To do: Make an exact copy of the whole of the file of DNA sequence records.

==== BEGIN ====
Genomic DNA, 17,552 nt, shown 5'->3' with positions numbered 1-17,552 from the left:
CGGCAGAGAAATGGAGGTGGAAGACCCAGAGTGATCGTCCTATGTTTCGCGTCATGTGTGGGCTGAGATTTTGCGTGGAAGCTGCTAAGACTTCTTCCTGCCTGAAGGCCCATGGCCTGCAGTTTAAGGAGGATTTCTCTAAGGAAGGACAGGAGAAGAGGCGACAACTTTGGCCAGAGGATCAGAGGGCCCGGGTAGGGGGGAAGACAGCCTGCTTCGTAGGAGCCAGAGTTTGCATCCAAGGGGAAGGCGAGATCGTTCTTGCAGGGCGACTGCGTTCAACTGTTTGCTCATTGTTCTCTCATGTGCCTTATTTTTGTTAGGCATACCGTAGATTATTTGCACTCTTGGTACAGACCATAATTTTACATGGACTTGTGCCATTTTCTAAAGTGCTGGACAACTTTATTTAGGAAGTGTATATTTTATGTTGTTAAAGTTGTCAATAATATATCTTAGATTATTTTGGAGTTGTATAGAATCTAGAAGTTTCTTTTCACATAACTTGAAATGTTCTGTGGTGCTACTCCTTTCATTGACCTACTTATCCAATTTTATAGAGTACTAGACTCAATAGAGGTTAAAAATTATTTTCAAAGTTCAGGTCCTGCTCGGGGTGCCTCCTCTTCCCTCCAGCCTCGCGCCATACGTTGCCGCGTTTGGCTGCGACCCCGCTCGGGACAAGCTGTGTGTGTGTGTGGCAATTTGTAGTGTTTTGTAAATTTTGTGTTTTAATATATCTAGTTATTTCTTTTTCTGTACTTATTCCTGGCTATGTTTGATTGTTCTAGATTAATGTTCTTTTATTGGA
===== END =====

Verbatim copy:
Genomic DNA, 17,552 nt, shown 5'->3' with positions numbered 1-17,552 from the left:
CGGCAGAGAAATGGAGGTGGAAGACCCAGAGTGATCGTCCTATGTTTCGCGTCATGTGTGGGCTGAGATTTTGCGTGGAAGCTGCTAAGACTTCTTCCTGCCTGAAGGCCCATGGCCTGCAGTTTAAGGAGGATTTCTCTAAGGAAGGACAGGAGAAGAGGCGACAACTTTGGCCAGAGGATCAGAGGGCCCGGGTAGGGGGGAAGACAGCCTGCTTCGTAGGAGCCAGAGTTTGCATCCAAGGGGAAGGCGAGATCGTTCTTGCAGGGCGACTGCGTTCAACTGTTTGCTCATTGTTCTCTCATGTGCCTTATTTTTGTTAGGCATACCGTAGATTATTTGCACTCTTGGTACAGACCATAATTTTACATGGACTTGTGCCATTTTCTAAAGTGCTGGACAACTTTATTTAGGAAGTGTATATTTTATGTTGTTAAAGTTGTCAATAATATATCTTAGATTATTTTGGAGTTGTATAGAATCTAGAAGTTTCTTTTCACATAACTTGAAATGTTCTGTGGTGCTACTCCTTTCATTGACCTACTTATCCAATTTTATAGAGTACTAGACTCAATAGAGGTTAAAAATTATTTTCAAAGTTCAGGTCCTGCTCGGGGTGCCTCCTCTTCCCTCCAGCCTCGCGCCATACGTTGCCGCGTTTGGCTGCGACCCCGCTCGGGACAAGCTGTGTGTGTGTGTGGCAATTTGTAGTGTTTTGTAAATTTTGTGTTTTAATATATCTAGTTATTTCTTTTTCTGTACTTATTCCTGGCTATGTTTGATTGTTCTAGATTAATGTTCTTTTATTGGA